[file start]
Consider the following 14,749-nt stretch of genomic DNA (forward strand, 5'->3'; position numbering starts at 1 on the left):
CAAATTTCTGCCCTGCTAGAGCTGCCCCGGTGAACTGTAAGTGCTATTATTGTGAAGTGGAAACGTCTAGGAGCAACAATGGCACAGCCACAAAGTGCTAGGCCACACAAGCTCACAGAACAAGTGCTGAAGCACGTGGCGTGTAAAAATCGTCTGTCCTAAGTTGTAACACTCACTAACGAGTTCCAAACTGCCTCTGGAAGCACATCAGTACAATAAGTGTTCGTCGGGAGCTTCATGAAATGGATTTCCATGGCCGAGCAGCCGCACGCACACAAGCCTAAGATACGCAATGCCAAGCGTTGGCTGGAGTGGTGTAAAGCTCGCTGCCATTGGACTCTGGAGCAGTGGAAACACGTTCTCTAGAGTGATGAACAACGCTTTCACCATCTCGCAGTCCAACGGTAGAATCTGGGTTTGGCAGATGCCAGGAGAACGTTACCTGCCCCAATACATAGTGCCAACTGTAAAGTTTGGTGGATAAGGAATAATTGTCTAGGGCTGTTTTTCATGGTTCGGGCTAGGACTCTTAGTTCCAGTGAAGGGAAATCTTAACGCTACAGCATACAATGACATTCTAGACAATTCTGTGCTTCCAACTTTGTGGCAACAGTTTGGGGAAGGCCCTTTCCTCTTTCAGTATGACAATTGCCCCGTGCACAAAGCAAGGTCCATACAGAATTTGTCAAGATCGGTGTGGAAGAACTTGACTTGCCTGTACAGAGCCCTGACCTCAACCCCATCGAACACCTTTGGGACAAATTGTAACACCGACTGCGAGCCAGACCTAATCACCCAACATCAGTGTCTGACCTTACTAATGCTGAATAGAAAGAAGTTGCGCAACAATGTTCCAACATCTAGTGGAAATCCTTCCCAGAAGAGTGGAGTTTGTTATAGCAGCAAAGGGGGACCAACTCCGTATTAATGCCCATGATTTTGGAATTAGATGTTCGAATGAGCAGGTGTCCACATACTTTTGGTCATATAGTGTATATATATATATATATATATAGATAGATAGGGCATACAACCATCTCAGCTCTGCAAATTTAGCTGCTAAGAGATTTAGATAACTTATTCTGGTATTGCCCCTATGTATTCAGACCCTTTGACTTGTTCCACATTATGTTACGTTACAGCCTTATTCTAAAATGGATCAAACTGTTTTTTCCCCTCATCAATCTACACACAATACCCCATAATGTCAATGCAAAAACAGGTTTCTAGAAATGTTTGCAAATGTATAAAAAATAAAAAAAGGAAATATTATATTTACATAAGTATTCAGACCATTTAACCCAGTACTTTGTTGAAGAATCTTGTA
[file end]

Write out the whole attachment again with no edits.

Consider the following 14,749-nt stretch of genomic DNA (forward strand, 5'->3'; position numbering starts at 1 on the left):
CAAATTTCTGCCCTGCTAGAGCTGCCCCGGTGAACTGTAAGTGCTATTATTGTGAAGTGGAAACGTCTAGGAGCAACAATGGCACAGCCACAAAGTGCTAGGCCACACAAGCTCACAGAACAAGTGCTGAAGCACGTGGCGTGTAAAAATCGTCTGTCCTAAGTTGTAACACTCACTAACGAGTTCCAAACTGCCTCTGGAAGCACATCAGTACAATAAGTGTTCGTCGGGAGCTTCATGAAATGGATTTCCATGGCCGAGCAGCCGCACGCACACAAGCCTAAGATACGCAATGCCAAGCGTTGGCTGGAGTGGTGTAAAGCTCGCTGCCATTGGACTCTGGAGCAGTGGAAACACGTTCTCTAGAGTGATGAACAACGCTTTCACCATCTCGCAGTCCAACGGTAGAATCTGGGTTTGGCAGATGCCAGGAGAACGTTACCTGCCCCAATACATAGTGCCAACTGTAAAGTTTGGTGGATAAGGAATAATTGTCTAGGGCTGTTTTTCATGGTTCGGGCTAGGACTCTTAGTTCCAGTGAAGGGAAATCTTAACGCTACAGCATACAATGACATTCTAGACAATTCTGTGCTTCCAACTTTGTGGCAACAGTTTGGGGAAGGCCCTTTCCTCTTTCAGTATGACAATTGCCCCGTGCACAAAGCAAGGTCCATACAGAATTTGTCAAGATCGGTGTGGAAGAACTTGACTTGCCTGTACAGAGCCCTGACCTCAACCCCATCGAACACCTTTGGGACAAATTGTAACACCGACTGCGAGCCAGACCTAATCACCCAACATCAGTGTCTGACCTTACTAATGCTGAATAGAAAGAAGTTGCGCAACAATGTTCCAACATCTAGTGGAAATCCTTCCCAGAAGAGTGGAGTTTGTTATAGCAGCAAAGGGGGACCAACTCCGTATTAATGCCCATGATTTTGGAATTAGATGTTCGAATGAGCAGGTGTCCACATACTTTTGGTCATATAGTGTATATATATATATATATATATAGATAGATAGGGCATACAACCATCTCAGCTCTGCAAATTTAGCTGCTAAGAGATTTAGATAACTTATTCTGGTATTGCCCCTATGTATTCAGACCCTTTGACTTGTTCCACATTATGTTACGTTACAGCCTTATTCTAAAATGGATCAAACTGTTTTTTCCCCTCATCAATCTACACACAATACCCCATAATGTCAATGCAAAAACAGGTTTCTAGAAATGTTTGCAAATGTATAAAAAATAAAAAAAGGAAATATTATATTTACATAAGTATTCAGACCATTTAACCCAGTACTTTGTTGAAGAATCTTGTA